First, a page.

I would like to thank the Commandant of the National Defence College for inviting me to this very important workshop on a contemporary subject matter, “Cyber Crime: ‘Threats and Counter Measures’”.
Invariably, we are talking about crime on the Internet and how to mitigate against it. Since the conception of the Internet in the 1960s and up to its commercialization in 1990s, it has become a veritable instrument of societal good for effective military defence and the promotion of economic opportunities for citizens.
Being a network of independent networks and as probably the greatest invention of mankind, Internet has enhanced communication, governance, banking, finance, agriculture, health care, commerce among many other sectors. As at today, more than 3.7billion people (54%) are connected globally with Internet economy value in excess of $4.3trillion. In Nigeria with more than 90m people (50%) connected (which is the highest number of people connected to the Internet in Africa), Internet engenders economic value of more than $40billion.
With the advent of Internet of Things, many more things are expected to be connected and the reality of the real world scenarios faces us more glaringly with respect to crime and how to combat it. As we all know crime has been on since the advent of man and addressing it effectively has been a challenge for authorities till date. Gladly, the UN Human Rights Council in its resolution of July 5, 2012 indicated that whatever rights apply offline, apply on-line, so, treatment of crimes online requires equal, if not more aggressive counter measures as we see offline.
Some crimes being committed on line include: theft of classified information, identity theft, child pornography, distributed denial of service (DDOS) attack, destruction of communication and military infrastructure through methods such as phishing, spoofing, man-in-the-middle attack, pharming, Advanced Persistent Threat (APT) utilizing malwares, trojans, botnets, social engineering and weak organisational awareness and cybersecurity governance framework. Many countries, organizations and individuals around the world are victims of cyber attacks including the US, Estonia, Nigeria, Sony, Yahoo, US National Democratic Congress etc. We experience cyber attacks every day on our Datacentre servers but we have been able to successfully repel those attacks for the past four (4) years.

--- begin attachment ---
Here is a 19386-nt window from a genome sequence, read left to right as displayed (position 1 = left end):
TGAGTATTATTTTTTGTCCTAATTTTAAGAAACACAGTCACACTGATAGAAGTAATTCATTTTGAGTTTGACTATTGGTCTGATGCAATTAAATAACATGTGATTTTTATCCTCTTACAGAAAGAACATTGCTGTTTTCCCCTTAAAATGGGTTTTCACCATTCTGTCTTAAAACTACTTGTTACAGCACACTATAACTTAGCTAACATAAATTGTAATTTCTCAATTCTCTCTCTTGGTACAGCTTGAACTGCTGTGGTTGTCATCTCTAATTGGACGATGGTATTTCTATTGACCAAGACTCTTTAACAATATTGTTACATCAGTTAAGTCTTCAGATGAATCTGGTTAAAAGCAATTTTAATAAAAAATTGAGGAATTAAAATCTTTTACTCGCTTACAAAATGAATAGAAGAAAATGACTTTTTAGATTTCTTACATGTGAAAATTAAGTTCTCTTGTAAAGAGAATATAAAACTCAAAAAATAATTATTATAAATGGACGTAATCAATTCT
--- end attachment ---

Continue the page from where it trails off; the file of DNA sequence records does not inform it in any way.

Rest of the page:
As I said earlier, just as crime is in our real world, so is it prevalent in the cyber world. As we continue to address it daily in our communities, so must we address same online. As there is no 100% crime free society, so is it that the Internet cannot be 100% free of crime but we can do a good job countering the threat it poses to our networks and by extension our security and lives.
My advice with respect to counter measures is to ensure that each organisation has a cybersecurity strategy and policy that determines what it should do in the event of any emergency. Staff should be fully aware of the wimps of social engineering and phishing attacks that make highly respected organisations loose reputation. Passwords policy should be strong and subject to change regularly. Servers should be hardened with firewalls and configured to provide maximum safeguard against rogue Internet Protocol (IP) identifiers. Systems should be updated regularly with the latest Internet security firewalls. And very importantly, systems should be audited periodically to ensure that controls are in place and that they are working as expected.
The Office of the Auditor-General for the Federation takes the issue of IT Audit seriously hence the creation of a new department, the Emerging Issue Audit Department in the Office to address this. In that direction, we carried out a few pilot IT Audit of certain Agencies of government and the result of the exercise was that Ministries, Departments and Agencies (MDAs) (especially security agencies) need to do more to secure their systems and mitigate the threats of cyber crimes. We believe effective local and foreign partnership is very important in combating cyber crime, hence my recommendation for the Law enforcement and defence Agencies to be active in governance of the Domain Name System (DNS) in the Internet Corporation for Assigned Names and Numbers (ICANN) and in the United Nations Commission on Science and Technology for Development looking at how government can evolve collaborative policy frameworks that would mitigate cyber crime.
I’ve no doubt that this 2-day workshop will provoke thoughts and provide practical ideas on how to effectively address the threat posed by cyber crime to our people, infrastructure, critical assets and to our economy.
I wish you successful deliberations.